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I have a bunch of divs which I nest arbitrarily:

<div>
  <div>
    <div>Apple</div>
    <div>
      <div>Banana</div>
      <div>Grape</div>
    </div>
  </div>
  <div>Craisin</div>
</div>

I make their contents pink with a rule like this:

div { color: pink; }

I want to be able to add the special class to any of those divs to cancel out the pink rule for it and all of its children. For example, if I add the special class to this div,

<div>
  <div class="special">
    <div>Apple</div>
    <div>
      <div>Banana</div>
      <div>Grape</div>
    </div>
  </div>
  <div>Craisin</div>
</div>

then "Apple," "Banana," and "Grape" should no longer be pink.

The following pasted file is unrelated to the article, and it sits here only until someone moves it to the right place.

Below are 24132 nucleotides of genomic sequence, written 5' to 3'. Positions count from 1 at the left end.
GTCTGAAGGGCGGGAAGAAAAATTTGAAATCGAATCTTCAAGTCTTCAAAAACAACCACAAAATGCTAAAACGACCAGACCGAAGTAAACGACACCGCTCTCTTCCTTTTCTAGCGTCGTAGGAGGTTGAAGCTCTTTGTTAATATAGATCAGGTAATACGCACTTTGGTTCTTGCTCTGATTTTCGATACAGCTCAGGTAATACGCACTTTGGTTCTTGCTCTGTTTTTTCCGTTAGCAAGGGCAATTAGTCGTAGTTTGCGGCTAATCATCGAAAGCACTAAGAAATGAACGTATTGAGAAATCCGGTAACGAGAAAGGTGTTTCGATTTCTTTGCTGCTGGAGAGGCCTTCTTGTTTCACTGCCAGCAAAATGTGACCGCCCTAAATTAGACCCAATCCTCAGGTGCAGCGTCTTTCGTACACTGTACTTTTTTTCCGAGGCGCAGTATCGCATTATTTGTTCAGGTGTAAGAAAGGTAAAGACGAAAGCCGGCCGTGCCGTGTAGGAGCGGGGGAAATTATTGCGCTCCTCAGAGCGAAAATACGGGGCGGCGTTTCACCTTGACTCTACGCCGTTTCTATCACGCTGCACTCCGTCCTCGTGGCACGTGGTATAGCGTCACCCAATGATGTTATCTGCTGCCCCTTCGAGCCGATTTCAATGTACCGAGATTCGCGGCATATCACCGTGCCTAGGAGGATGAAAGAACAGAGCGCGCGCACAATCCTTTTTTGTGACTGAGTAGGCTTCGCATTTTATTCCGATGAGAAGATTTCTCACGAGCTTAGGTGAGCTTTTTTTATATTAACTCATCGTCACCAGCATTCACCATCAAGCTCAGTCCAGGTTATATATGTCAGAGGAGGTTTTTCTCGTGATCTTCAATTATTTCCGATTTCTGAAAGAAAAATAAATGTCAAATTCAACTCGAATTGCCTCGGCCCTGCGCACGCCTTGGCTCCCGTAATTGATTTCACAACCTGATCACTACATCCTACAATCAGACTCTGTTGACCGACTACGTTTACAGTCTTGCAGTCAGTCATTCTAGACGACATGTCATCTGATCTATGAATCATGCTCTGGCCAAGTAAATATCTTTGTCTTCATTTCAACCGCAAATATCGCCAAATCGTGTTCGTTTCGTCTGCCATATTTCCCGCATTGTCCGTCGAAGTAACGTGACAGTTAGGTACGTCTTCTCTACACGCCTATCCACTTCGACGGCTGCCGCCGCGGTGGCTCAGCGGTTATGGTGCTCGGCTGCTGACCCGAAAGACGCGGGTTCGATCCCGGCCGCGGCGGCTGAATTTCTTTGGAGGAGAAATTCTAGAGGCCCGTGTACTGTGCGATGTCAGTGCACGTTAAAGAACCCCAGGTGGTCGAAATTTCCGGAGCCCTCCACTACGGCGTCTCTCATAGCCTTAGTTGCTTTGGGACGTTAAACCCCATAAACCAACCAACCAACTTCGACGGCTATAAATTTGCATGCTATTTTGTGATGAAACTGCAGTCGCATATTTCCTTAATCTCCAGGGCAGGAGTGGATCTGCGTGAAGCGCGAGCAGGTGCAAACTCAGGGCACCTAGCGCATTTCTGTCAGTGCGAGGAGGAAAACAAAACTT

Can I tweak my rule to only match divs that aren't nested inside a .special?

I'm not looking for a solution involves writing a rule for .special that cancels out every style defined on div. For example, this is not a good solution even though it works:

.special, .special div { color: black !important; }

My actual styles are more complicated than just changing the color, and there are other rules with selectors like div span which I would also like to disable with the special class.

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1 Answer

up vote 1 down vote accepted

You cannot prevent children/descendants from inheriting inheritable style properties using CSS.

The style properties for the descendants have to explictly be reset.

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So there's no way to write something like .div:noparents(.special)? –  alltom Feb 22 '12 at 3:15
    
@alltom You cannot select a children, then the parents. "Parent selectors" do not exist in CSS. The only way to achieve such is: div{color:red;}div.special, .special div {color:black;} (assuming that black is the default color). –  Rob W Feb 22 '12 at 9:04
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